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FIRST Educators Tour inspires teachers, students

FIRST Educators Tour attendees gather for a photo in front of the Visitor’s Center at Schriever Air Force Base, Colorado, Tuesday, July 25, 2017. The mission of FIRST is to inspire young people to be science and technology leaders and innovators. (U.S. Air Force photo/Halle Thornton)

FIRST Educators Tour attendees gather for a photo in front of the Visitor’s Center at Schriever Air Force Base, Colorado, Tuesday, July 25, 2017. The mission of FIRST is to inspire young people to be science and technology leaders and innovators. (U.S. Air Force photo/Halle Thornton)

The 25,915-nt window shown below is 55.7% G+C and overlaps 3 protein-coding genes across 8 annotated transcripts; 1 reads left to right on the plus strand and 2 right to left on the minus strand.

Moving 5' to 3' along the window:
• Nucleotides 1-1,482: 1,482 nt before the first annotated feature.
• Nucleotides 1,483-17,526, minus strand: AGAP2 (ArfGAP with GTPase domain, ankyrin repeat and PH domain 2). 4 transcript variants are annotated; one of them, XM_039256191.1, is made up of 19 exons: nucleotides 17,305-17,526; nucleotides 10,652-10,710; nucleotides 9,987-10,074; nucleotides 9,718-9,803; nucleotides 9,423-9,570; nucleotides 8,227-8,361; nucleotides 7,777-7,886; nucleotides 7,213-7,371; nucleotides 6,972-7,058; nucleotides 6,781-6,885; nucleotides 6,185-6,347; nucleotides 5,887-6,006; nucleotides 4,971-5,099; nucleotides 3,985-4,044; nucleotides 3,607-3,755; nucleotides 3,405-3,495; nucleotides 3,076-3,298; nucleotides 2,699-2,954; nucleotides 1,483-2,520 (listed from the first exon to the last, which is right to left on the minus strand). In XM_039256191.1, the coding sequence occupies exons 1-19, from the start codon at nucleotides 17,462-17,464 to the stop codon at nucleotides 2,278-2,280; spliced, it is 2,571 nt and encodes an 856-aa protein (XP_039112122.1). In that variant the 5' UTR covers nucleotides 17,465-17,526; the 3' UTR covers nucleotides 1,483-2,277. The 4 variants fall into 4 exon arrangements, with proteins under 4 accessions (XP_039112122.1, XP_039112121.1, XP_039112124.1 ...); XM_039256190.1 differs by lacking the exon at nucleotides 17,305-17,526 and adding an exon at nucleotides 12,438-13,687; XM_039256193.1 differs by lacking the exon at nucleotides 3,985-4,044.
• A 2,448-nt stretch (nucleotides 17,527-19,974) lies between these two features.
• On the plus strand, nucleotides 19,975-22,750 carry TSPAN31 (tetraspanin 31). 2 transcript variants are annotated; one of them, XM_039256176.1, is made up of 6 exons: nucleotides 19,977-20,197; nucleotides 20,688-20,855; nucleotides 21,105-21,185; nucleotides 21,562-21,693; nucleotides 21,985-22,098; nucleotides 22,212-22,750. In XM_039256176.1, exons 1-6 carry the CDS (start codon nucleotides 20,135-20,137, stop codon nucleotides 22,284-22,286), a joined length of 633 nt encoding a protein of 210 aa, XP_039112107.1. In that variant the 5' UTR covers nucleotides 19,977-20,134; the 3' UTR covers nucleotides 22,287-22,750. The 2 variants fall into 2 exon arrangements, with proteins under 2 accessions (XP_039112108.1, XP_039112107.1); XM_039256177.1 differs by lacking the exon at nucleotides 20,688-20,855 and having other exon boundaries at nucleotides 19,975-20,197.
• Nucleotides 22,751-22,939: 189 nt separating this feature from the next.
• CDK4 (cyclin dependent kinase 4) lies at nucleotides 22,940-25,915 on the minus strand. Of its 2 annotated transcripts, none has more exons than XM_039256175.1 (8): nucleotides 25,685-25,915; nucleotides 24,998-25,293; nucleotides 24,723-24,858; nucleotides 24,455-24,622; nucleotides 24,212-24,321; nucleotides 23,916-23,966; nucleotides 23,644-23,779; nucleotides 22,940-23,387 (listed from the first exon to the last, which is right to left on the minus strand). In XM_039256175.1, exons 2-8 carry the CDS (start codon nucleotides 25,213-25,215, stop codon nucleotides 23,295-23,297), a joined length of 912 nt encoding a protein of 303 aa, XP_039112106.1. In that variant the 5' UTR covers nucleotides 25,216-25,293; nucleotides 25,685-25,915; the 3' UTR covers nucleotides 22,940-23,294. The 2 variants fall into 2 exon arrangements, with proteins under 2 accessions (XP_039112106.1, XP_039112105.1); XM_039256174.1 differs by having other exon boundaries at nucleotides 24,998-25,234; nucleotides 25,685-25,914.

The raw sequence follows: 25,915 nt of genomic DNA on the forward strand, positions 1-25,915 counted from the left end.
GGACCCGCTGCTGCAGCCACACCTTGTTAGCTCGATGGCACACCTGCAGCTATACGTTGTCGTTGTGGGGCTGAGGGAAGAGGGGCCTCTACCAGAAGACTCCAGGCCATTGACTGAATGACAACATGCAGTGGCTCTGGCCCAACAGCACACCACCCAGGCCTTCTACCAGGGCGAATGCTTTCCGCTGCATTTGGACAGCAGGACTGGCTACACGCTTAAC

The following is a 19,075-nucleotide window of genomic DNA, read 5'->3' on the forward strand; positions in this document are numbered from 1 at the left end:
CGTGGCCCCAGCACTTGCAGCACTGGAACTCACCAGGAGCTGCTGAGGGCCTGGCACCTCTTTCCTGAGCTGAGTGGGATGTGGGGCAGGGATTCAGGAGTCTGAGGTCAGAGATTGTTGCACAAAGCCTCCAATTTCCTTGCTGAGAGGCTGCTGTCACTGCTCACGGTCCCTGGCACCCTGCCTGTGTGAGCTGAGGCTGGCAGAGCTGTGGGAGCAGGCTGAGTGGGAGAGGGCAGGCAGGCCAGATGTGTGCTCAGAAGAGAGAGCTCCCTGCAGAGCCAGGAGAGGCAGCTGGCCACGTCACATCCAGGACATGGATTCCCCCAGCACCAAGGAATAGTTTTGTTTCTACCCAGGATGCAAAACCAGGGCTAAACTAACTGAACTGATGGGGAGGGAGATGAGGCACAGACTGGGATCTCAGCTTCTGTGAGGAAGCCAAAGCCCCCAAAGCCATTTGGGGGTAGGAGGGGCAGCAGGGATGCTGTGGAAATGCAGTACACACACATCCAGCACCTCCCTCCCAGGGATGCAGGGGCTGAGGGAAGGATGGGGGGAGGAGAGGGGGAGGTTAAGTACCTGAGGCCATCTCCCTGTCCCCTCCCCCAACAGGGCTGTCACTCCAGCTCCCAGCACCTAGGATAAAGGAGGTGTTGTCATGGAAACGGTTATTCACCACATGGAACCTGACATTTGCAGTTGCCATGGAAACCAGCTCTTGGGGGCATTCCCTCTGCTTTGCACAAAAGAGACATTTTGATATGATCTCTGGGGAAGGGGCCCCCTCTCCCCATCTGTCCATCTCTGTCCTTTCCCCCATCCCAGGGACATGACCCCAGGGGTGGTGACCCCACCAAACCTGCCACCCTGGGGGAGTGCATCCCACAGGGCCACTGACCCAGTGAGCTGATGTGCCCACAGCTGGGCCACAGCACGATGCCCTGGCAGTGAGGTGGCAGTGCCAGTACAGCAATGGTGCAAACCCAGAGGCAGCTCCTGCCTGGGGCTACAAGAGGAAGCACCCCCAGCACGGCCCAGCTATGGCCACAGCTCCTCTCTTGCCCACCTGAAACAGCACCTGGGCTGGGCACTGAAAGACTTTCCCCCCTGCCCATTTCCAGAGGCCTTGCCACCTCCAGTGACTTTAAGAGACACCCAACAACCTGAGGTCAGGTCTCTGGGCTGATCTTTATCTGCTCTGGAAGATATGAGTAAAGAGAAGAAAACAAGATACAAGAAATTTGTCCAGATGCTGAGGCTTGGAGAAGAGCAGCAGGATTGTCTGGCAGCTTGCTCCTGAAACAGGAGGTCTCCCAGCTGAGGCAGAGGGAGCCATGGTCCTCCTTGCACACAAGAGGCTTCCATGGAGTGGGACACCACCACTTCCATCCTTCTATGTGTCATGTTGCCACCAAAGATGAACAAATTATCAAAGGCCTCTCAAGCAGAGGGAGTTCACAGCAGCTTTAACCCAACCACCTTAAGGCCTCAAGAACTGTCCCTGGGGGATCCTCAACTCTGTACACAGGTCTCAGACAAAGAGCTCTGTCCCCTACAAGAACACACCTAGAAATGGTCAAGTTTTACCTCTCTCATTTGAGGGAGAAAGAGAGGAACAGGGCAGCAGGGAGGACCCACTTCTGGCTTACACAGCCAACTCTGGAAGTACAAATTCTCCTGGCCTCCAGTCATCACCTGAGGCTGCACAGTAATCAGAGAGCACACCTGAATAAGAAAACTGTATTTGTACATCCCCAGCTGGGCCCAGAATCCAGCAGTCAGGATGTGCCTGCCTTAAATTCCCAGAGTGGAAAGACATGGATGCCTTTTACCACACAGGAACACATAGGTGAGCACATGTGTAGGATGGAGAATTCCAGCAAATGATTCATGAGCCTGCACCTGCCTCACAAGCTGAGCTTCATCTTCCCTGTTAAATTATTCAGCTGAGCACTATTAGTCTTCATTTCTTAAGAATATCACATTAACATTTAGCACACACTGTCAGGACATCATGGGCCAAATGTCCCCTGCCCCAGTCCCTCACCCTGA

Tech. Sgt. Christopher Pepau, 527th Space Aggressors Squadron, NCOIC adversary support flight operations, performs technical demonstrations, such as how to detonate a bomb, for members of the FIRST Educators Tour at Schriever Air Force Base, Colorado, Tuesday, July 25, 2017. Guests learned about how science, technology, engineering and math support the base missions. (U.S. Air Force photo/Halle Thornton)

Tech. Sgt. Christopher Pepau, 527th Space Aggressors Squadron, NCOIC adversary support flight operations, performs technical demonstrations, such as how to detonate a bomb, for members of the FIRST Educators Tour at Schriever Air Force Base, Colorado, Tuesday, July 25, 2017. Guests learned about how science, technology, engineering and math support the base missions. (U.S. Air Force photo/Halle Thornton)

Col. Stephen Slade, 310th Operations Group commander, speaks to FIRST Educators Tour guests in the Satellite DISH dining facility at Schriever Air Force Base, Colorado, Tuesday, July 25, 2017. Slade explained why he joined the U. S. Air Force and why he thinks STEM is so important to its mission.  (U.S. Air Force photo/Halle Thornton)